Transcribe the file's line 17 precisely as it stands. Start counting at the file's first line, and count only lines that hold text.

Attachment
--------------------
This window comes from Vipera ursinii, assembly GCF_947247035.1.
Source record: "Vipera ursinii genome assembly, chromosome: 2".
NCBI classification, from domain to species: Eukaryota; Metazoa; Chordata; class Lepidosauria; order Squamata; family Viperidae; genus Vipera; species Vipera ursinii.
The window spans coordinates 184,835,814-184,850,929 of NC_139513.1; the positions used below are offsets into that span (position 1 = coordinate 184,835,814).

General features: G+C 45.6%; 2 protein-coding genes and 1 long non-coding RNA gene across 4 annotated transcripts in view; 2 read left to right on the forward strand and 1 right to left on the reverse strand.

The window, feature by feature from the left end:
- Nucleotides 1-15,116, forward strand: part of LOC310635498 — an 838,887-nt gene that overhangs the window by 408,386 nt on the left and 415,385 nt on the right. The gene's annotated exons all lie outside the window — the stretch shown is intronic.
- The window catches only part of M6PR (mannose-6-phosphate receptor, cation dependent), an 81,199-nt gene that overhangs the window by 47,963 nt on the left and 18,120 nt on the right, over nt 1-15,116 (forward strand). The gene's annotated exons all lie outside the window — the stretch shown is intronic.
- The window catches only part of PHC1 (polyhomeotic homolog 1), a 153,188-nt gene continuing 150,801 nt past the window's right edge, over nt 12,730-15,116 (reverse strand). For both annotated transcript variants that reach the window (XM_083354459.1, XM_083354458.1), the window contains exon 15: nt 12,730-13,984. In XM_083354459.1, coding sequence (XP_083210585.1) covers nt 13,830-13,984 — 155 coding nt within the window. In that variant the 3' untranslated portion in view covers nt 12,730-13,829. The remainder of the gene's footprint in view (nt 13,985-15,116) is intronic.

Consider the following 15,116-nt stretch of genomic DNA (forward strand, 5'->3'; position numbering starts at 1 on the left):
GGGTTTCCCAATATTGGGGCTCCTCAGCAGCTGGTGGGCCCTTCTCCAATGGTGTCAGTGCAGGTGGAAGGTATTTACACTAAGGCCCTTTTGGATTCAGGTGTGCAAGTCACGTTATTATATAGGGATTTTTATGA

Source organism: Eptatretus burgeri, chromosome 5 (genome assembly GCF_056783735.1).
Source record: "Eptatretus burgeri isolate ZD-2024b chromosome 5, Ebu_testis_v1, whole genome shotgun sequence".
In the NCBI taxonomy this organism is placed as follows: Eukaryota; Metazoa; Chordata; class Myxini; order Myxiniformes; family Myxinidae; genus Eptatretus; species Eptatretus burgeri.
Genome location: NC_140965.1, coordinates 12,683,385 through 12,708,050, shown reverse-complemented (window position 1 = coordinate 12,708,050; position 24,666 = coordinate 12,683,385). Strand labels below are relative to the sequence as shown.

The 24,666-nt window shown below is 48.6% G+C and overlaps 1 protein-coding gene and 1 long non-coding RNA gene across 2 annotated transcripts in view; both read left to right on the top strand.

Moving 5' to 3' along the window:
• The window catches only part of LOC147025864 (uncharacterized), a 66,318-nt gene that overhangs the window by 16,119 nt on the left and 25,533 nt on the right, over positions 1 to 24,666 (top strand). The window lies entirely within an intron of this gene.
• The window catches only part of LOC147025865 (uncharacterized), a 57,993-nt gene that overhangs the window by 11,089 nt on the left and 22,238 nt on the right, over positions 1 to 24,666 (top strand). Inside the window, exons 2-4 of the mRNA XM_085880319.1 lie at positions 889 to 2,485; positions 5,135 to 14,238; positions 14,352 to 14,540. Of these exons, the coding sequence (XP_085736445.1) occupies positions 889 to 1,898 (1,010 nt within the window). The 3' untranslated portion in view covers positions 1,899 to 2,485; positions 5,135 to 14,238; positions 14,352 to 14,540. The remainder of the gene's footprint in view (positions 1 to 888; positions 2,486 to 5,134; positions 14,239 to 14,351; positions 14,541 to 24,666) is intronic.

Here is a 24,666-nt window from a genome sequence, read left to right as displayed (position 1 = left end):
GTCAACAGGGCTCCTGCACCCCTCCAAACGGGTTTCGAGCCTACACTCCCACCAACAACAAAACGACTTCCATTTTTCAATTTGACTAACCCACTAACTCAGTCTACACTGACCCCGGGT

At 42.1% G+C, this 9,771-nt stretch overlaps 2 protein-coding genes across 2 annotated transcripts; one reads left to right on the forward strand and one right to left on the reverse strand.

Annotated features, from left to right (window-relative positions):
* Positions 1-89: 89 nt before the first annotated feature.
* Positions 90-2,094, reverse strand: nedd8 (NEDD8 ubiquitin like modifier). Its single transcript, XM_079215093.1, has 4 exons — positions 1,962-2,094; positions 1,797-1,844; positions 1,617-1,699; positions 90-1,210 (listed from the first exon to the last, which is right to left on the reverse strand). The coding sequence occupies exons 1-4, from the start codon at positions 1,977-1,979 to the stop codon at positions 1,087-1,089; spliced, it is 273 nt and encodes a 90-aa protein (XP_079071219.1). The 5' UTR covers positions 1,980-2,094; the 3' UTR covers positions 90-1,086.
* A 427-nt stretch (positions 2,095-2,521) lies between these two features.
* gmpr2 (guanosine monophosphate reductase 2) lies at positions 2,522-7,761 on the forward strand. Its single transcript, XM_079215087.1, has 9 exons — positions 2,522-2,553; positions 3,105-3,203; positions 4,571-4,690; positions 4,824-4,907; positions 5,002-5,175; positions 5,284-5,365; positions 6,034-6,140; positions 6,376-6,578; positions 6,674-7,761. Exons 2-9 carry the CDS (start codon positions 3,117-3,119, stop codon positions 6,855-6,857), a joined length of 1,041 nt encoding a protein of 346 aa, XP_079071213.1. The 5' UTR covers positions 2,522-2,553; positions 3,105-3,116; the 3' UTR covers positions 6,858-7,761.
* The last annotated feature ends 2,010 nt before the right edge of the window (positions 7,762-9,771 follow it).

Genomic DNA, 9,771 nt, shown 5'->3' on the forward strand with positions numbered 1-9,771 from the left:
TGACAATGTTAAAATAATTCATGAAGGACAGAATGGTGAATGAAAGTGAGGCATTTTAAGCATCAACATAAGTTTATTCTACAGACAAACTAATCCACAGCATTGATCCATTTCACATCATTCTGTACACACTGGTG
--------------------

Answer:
Moving 5' to 3' along the window: